Probiotics have been implicated in feminine urogenital health maintenance as well. The vagina, like the intestine, relies on a balance of certain beneficial bacteria for healthful function. Antibiotics, spermicides, and hormonal changes induced by birth control are just a few factors that can very easily throw off balance in the microflora of the vagina. Microbial imbalance can lead to bacterial vaginosis, yeast infection, or urinary tract infection. Probiotic use can aid in maintaining balance of vaginal microflora for a healthy urogenital system. Specifically, women seeking vaginal microbial balance should look for a probiotic containing Lactobacillus acidophilus, as these cultures have shown the most evidence in protecting against unwanted yeasts and bacteria in a vaginal environment. It is important to note that pregnant women are particularly susceptible to vaginal infections, and bacterial vaginosis has been indicated as a contributing factor to pre-term labor. Therefore, vaginal microbial balance and maintenance with the use of probiotics may also be a benefit to fetal health.
An inability by the body to metabolize lactose is typically due to a lack of the enzyme “lactase” and can cause serious digestive problems. Some probiotics exhibit an effect similar to lactase and are able to break down and promote the digestion of lactose. Using probiotics will not eliminate the condition of lactose intolerance but may alleviate certain irritating and painful symptoms. Bifidobacterium longum is one of several bacteria species connected to significant improvement in lactose digestion after supplementation. There are also many instances where certain yogurts have been eaten by people with a lactose intolerance, but they show no signs or symptoms. Typically, the bacterial populations of probiotic yogurts are made up of mostly Lactobacillus acidophilus and Lactobacillus bulgaricus strains. Of these, Lactobacillus bulgaricus has demonstrated the most beneficial effect on lactose intolerance.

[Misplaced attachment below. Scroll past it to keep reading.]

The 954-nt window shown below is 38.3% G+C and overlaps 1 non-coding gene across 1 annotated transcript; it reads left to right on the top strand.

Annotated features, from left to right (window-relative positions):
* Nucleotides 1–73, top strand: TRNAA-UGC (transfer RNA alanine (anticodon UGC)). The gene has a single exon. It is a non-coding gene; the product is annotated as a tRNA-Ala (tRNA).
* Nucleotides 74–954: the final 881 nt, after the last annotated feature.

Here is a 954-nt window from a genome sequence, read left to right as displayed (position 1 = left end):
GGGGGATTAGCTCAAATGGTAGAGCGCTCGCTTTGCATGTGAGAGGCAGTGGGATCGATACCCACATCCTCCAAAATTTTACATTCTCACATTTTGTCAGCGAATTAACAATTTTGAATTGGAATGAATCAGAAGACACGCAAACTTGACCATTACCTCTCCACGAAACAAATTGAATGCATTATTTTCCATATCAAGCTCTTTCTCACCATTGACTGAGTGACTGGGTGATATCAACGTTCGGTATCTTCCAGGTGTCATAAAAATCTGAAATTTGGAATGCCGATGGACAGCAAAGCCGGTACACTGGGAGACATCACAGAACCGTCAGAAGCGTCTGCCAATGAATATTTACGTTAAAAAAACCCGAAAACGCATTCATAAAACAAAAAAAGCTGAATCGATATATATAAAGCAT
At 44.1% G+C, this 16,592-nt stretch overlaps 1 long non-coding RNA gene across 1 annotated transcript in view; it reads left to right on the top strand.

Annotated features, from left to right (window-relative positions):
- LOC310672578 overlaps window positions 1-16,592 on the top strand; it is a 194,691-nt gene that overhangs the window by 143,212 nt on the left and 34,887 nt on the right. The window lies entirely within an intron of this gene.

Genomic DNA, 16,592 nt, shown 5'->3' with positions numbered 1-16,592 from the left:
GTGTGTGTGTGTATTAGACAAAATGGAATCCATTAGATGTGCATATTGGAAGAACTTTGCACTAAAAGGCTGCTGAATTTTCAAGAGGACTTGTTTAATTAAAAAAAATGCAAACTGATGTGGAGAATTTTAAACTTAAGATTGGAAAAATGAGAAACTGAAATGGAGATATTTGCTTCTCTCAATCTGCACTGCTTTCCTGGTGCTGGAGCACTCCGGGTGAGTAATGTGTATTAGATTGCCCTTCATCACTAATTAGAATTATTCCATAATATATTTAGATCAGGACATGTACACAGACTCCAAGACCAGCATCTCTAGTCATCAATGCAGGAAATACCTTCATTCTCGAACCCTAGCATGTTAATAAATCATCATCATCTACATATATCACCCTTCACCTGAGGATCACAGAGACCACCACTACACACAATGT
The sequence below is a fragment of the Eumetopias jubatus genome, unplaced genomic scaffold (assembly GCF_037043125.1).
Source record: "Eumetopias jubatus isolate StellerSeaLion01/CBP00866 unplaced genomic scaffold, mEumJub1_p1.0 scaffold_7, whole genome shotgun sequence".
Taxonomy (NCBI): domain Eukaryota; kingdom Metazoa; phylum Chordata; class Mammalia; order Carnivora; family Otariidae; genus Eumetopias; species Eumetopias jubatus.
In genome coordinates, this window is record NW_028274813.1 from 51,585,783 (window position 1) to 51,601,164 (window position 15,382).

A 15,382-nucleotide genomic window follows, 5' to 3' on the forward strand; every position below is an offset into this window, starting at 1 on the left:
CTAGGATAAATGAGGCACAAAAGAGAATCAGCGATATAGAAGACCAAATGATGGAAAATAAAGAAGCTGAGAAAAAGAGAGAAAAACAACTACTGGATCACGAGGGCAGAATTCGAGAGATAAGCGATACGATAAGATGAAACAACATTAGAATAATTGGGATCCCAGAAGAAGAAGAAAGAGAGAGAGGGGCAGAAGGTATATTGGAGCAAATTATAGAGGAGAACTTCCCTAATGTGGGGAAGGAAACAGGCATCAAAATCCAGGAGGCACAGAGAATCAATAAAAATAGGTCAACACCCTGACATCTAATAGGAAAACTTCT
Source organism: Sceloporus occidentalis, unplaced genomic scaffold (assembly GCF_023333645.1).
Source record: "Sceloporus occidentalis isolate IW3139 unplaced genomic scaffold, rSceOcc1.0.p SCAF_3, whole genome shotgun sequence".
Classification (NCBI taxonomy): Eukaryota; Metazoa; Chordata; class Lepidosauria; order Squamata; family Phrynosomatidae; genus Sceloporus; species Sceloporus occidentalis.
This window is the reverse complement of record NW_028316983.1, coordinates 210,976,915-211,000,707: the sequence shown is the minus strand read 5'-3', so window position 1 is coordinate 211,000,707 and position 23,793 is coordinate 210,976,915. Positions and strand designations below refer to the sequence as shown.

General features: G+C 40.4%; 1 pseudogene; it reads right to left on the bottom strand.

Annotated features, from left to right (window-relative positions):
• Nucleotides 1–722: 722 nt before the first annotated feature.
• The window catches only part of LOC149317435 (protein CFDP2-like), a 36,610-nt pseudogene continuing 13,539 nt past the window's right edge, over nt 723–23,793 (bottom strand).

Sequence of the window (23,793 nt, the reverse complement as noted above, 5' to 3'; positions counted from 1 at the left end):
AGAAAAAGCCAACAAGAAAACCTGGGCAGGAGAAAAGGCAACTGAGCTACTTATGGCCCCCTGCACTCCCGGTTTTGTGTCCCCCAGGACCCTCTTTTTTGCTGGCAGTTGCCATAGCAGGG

In 2006, a study conducted at Stanford University concluded that the micro-floral populations of obese people differed significantly from the gut bacteria of normal-weighted people. It is still unclear whether or how probiotic supplements can aid in weight loss, but this Stanford finding indicates that gut flora does play a role in overall weight. Some preliminary research has shown that probiotics helped formerly obese people to maintain a healthy weight after weight loss surgery. And, in a study of post-partum women, the addition of Lactobacillus and Bifidobacterium supplementation was correlated with a smaller waist circumference. Recent research has also shown the ability of a certain strain of L. gasseri, (BNR17) to reduce visceral adipose tissue, the type of fat which is most strongly correlated with metabolic issues.
What to Consider When Choosing a Probiotic
The ISAPP (International Scientific Association of Probiotics and Prebiotics) has specified 5 criteria to consider when choosing a probiotic supplement:
- Microbe Strains: What probiotic microbes are in your supplement? The genus, species, and strain should be specified, as not all microbes act similarly, or provide the same benefits to the body. Know what species you are looking for.
- CFU (Colony Forming Units). How many live microorganisms are in each serving or dose through the expiration date (not just at the time of manufacture)? Different probiotics have been shown to be effective at various levels. The dose should match studies demonstrating their benefit(s), which typically ranges from 100 million – 10+ billion CFU/dose. Be sure to note the serving size and the frequency of dose recommended. Most probiotics should be taken daily to maximize benefits.
- Health benefits. What health benefits are claimed for this probiotic? If claims seem too good to be true, they most likely are. Be prepared to research the intended benefits of the specific strains found in your supplement and the length of time they should be taken with regularity before you are likely to notice an effect.
- Proper storage conditions. Where should the container be stored to ensure maximum survival of the probiotic? For how long will they remain stable? Generally, refrigeration in a dry environment promotes stability, but not all probiotics need to be refrigerated to remain stable.
- Corporate contact information. Be sure to purchase probiotics from a reputable manufacturer you trust, whose products are backed by science. They should be able to provide information and research supporting their product, and you should have contact information to ask questions or report any product‐related problems that arise.
What Are the Best Strains to Look for In a Probiotic?